I’m looking forward to a new year of new work. The ideas keep pouring out and I can’t wait to get back out to the workshop and begin again. While I wait out the frosty winter months and fight off cabin fever by sketching (and by a few brisk hikes), the down time will offer some time to reflect, catalog and post 2016 work, clean out the studio and perhaps tweak the process a bit. All is not lost.
In the meantime, here’s a peek at our last holiday greeting. This was meant to be a three-color print but ballooned out to five or six color variations once we got into it. Some things don’t turn out the way you expect and it was too much fun trying out some different color combinations on the fly.
Here’s to fresh starts, new chapters, leaves turned and the glorious blank white page that awaits.
Out of the gates and into studio for fall 2016. Subtle, autumnal hues to start the season. Untitled (*). Copper and cream on natural stock. Subtlety. Nuance. Go figure. This could be a first. Interesting new territory. We’ll see if it takes.
“The arrow, one arrow goes one way, the other arrow goes the other way. And these points are saying ‘what do you want from me?’.” Red, magenta and metallic silver on warm gray.
This one came from a quick pencil sketch and a nixed first draft for another job. Blown up, singled out and further finessed, the art fixed up quite nicely in warm earth tones. There’s something simple and satisfying about the symmetry in this one. And it’s signed and dated on the back so you’re free to hang whichever way you choose.
Available now via the shop in an edition of five.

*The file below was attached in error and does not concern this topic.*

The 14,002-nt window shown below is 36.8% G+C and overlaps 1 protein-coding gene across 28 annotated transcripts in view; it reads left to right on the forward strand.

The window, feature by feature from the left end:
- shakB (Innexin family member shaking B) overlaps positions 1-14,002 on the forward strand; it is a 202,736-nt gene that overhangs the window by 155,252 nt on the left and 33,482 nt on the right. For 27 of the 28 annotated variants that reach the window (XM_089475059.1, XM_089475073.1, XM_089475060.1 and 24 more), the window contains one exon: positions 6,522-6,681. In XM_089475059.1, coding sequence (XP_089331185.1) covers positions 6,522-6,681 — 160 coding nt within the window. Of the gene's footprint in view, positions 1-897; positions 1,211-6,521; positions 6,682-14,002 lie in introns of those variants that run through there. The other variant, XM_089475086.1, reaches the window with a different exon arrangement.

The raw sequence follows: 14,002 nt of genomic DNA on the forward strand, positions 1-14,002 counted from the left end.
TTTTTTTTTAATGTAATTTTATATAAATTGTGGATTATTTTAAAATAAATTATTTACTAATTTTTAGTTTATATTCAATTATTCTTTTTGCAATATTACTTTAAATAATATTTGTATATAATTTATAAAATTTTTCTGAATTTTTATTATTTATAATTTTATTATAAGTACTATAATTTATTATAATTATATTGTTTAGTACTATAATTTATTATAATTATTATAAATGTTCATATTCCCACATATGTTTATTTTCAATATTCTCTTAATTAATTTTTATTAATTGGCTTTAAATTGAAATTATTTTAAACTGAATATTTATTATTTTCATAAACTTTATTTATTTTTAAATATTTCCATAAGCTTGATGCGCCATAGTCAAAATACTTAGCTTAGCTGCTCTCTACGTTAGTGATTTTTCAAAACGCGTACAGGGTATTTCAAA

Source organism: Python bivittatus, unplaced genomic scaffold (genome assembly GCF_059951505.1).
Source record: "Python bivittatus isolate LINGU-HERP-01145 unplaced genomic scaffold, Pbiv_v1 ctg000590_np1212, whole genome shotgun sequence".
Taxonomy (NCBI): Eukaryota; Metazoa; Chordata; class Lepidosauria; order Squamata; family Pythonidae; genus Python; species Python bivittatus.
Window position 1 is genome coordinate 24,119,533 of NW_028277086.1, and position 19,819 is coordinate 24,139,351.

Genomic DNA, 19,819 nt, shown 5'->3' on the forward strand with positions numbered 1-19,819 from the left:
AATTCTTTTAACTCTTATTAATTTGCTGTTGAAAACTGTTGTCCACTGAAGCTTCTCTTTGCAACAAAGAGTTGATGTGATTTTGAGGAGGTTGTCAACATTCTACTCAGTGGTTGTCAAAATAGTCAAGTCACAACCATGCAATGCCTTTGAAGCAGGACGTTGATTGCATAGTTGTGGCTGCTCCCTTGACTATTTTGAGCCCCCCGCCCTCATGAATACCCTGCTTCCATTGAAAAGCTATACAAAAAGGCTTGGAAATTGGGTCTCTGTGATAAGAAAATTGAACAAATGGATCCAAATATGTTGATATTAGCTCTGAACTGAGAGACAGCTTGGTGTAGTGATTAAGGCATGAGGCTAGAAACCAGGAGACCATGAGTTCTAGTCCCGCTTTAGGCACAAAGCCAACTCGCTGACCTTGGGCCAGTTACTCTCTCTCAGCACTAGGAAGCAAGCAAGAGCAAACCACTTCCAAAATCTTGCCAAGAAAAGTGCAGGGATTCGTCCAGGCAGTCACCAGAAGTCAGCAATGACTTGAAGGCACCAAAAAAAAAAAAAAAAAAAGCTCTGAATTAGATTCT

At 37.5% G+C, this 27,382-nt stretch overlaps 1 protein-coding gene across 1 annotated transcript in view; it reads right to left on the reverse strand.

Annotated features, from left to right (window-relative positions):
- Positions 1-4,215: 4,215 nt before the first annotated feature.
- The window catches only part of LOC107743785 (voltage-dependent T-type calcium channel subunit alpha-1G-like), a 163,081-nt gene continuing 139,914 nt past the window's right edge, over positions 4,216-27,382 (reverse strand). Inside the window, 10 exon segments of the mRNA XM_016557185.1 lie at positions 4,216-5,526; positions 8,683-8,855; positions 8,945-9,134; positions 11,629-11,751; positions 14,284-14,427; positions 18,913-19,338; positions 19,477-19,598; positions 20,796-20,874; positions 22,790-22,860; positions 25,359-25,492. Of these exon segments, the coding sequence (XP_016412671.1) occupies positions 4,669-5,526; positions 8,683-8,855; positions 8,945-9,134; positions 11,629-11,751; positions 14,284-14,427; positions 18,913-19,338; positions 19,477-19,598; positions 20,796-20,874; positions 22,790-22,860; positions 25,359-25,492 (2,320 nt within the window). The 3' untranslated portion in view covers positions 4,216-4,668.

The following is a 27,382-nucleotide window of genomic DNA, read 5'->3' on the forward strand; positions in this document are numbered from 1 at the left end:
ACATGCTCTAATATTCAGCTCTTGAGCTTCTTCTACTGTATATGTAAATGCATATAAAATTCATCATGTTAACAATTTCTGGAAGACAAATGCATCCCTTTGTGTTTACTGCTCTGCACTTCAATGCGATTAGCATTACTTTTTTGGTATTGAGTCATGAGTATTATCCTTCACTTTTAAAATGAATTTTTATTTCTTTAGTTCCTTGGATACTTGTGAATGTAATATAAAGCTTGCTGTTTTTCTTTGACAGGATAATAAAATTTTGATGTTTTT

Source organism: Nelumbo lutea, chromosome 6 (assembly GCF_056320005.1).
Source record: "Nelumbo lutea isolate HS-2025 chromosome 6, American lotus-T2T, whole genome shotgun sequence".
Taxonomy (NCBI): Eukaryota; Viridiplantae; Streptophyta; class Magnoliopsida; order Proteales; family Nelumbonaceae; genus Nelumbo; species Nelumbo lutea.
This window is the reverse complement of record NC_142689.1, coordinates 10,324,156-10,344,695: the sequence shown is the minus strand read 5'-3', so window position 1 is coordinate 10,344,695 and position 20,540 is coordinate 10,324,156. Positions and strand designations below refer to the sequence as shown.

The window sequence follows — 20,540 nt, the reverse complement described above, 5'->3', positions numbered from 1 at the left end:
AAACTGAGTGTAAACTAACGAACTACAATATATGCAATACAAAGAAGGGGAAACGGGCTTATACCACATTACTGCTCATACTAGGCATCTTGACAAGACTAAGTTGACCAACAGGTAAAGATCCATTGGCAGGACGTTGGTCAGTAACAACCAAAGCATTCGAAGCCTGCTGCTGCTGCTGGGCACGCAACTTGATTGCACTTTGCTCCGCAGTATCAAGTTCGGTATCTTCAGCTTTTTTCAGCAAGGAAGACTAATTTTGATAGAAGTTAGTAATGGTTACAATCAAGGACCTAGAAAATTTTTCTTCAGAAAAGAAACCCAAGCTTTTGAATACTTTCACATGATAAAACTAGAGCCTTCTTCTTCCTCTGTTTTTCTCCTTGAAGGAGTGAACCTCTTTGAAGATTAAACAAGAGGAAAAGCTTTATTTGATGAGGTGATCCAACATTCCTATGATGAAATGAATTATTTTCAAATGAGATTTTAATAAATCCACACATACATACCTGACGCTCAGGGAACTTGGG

Earlier this season, I found some leftover misprints from my Untitled (Corporate Identity) piece just sort of hanging out there in the workshop. I’d stare at them and they’d glare back. They were clearly waiting for something, but I wasn’t sure just what. After some hemming, hawing and dead ends I decided to circle back around and use one of the original screens from the first edition and just let it roll.
The artwork is so dynamic with its mix of hard edges and curves, that flipping the misprints around and overprinting them made for some compelling compositions and color studies. Even more, the stencil just prints so easily and cleanly that each print comes out like butter. It wasn’t by design, but the position of stencil on screen is absolutely perfect. Printing with it has been a pleasure, never a pain.
Now I don’t ever want to overstay my welcome, so when it came time to print I had to make myself a promise: I absolutely had to destroy the screen once all of the misprints were used. So while you might see some more pieces that incorporate this artwork, know that they all came from this last session.
Bon voyage, buddy boy. You done good.